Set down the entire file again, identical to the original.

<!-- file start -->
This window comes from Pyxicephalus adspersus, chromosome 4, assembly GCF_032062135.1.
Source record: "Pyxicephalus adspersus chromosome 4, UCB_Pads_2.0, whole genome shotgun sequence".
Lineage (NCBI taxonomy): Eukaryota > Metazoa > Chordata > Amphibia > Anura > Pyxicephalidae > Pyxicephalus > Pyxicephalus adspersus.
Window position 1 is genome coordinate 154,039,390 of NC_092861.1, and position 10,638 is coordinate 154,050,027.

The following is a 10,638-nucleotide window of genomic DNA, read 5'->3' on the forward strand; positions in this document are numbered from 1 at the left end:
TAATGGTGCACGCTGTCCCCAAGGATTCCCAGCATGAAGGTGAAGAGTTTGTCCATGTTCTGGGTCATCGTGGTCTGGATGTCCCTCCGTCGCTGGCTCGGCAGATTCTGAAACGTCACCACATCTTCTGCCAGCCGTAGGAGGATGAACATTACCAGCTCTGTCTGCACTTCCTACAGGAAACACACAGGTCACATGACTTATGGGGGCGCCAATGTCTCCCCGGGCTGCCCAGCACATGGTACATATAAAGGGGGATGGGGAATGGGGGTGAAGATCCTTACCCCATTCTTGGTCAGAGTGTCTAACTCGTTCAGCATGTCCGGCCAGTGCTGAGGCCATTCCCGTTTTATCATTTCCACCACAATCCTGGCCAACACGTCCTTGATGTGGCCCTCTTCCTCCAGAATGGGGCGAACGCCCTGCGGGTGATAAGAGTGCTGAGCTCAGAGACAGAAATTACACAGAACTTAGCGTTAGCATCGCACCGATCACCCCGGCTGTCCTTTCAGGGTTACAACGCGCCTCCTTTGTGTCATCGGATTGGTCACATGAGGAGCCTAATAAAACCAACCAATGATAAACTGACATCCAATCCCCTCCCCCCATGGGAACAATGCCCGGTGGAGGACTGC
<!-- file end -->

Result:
This window comes from Pyxicephalus adspersus, chromosome 4, assembly GCF_032062135.1.
Source record: "Pyxicephalus adspersus chromosome 4, UCB_Pads_2.0, whole genome shotgun sequence".
Lineage (NCBI taxonomy): Eukaryota > Metazoa > Chordata > Amphibia > Anura > Pyxicephalidae > Pyxicephalus > Pyxicephalus adspersus.
Window position 1 is genome coordinate 154,039,390 of NC_092861.1, and position 10,638 is coordinate 154,050,027.

The following is a 10,638-nucleotide window of genomic DNA, read 5'->3' on the forward strand; positions in this document are numbered from 1 at the left end:
TAATGGTGCACGCTGTCCCCAAGGATTCCCAGCATGAAGGTGAAGAGTTTGTCCATGTTCTGGGTCATCGTGGTCTGGATGTCCCTCCGTCGCTGGCTCGGCAGATTCTGAAACGTCACCACATCTTCTGCCAGCCGTAGGAGGATGAACATTACCAGCTCTGTCTGCACTTCCTACAGGAAACACACAGGTCACATGACTTATGGGGGCGCCAATGTCTCCCCGGGCTGCCCAGCACATGGTACATATAAAGGGGGATGGGGAATGGGGGTGAAGATCCTTACCCCATTCTTGGTCAGAGTGTCTAACTCGTTCAGCATGTCCGGCCAGTGCTGAGGCCATTCCCGTTTTATCATTTCCACCACAATCCTGGCCAACACGTCCTTGATGTGGCCCTCTTCCTCCAGAATGGGGCGAACGCCCTGCGGGTGATAAGAGTGCTGAGCTCAGAGACAGAAATTACACAGAACTTAGCGTTAGCATCGCACCGATCACCCCGGCTGTCCTTTCAGGGTTACAACGCGCCTCCTTTGTGTCATCGGATTGGTCACATGAGGAGCCTAATAAAACCAACCAATGATAAACTGACATCCAATCCCCTCCCCCCATGGGAACAATGCCCGGTGGAGGACTGC